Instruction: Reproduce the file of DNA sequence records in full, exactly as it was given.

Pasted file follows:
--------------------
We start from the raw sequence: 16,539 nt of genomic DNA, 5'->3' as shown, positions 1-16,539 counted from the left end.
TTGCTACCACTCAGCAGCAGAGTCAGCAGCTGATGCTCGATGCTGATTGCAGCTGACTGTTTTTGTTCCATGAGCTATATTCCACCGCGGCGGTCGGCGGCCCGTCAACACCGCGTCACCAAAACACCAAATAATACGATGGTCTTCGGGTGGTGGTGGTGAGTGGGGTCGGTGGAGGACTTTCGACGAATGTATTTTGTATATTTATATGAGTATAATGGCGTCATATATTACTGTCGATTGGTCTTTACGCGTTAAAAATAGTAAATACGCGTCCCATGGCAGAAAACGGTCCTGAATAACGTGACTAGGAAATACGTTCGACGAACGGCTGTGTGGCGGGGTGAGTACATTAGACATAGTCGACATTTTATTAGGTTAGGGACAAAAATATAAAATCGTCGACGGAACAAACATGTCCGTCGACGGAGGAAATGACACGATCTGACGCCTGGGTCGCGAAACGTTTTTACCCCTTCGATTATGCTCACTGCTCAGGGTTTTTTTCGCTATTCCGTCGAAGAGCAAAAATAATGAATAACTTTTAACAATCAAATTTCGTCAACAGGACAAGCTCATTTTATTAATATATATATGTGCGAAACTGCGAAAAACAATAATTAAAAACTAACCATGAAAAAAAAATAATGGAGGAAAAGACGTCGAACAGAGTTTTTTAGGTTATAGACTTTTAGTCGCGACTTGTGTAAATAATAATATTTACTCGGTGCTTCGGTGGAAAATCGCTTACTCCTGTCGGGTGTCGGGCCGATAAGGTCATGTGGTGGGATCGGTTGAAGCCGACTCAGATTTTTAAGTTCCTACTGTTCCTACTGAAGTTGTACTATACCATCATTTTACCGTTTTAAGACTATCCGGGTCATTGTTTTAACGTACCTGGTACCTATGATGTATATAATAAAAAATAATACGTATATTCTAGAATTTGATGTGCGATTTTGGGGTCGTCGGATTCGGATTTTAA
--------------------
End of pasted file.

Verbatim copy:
We start from the raw sequence: 16,539 nt of genomic DNA, 5'->3' as shown, positions 1-16,539 counted from the left end.
TTGCTACCACTCAGCAGCAGAGTCAGCAGCTGATGCTCGATGCTGATTGCAGCTGACTGTTTTTGTTCCATGAGCTATATTCCACCGCGGCGGTCGGCGGCCCGTCAACACCGCGTCACCAAAACACCAAATAATACGATGGTCTTCGGGTGGTGGTGGTGAGTGGGGTCGGTGGAGGACTTTCGACGAATGTATTTTGTATATTTATATGAGTATAATGGCGTCATATATTACTGTCGATTGGTCTTTACGCGTTAAAAATAGTAAATACGCGTCCCATGGCAGAAAACGGTCCTGAATAACGTGACTAGGAAATACGTTCGACGAACGGCTGTGTGGCGGGGTGAGTACATTAGACATAGTCGACATTTTATTAGGTTAGGGACAAAAATATAAAATCGTCGACGGAACAAACATGTCCGTCGACGGAGGAAATGACACGATCTGACGCCTGGGTCGCGAAACGTTTTTACCCCTTCGATTATGCTCACTGCTCAGGGTTTTTTTCGCTATTCCGTCGAAGAGCAAAAATAATGAATAACTTTTAACAATCAAATTTCGTCAACAGGACAAGCTCATTTTATTAATATATATATGTGCGAAACTGCGAAAAACAATAATTAAAAACTAACCATGAAAAAAAAATAATGGAGGAAAAGACGTCGAACAGAGTTTTTTAGGTTATAGACTTTTAGTCGCGACTTGTGTAAATAATAATATTTACTCGGTGCTTCGGTGGAAAATCGCTTACTCCTGTCGGGTGTCGGGCCGATAAGGTCATGTGGTGGGATCGGTTGAAGCCGACTCAGATTTTTAAGTTCCTACTGTTCCTACTGAAGTTGTACTATACCATCATTTTACCGTTTTAAGACTATCCGGGTCATTGTTTTAACGTACCTGGTACCTATGATGTATATAATAAAAAATAATACGTATATTCTAGAATTTGATGTGCGATTTTGGGGTCGTCGGATTCGGATTTTAA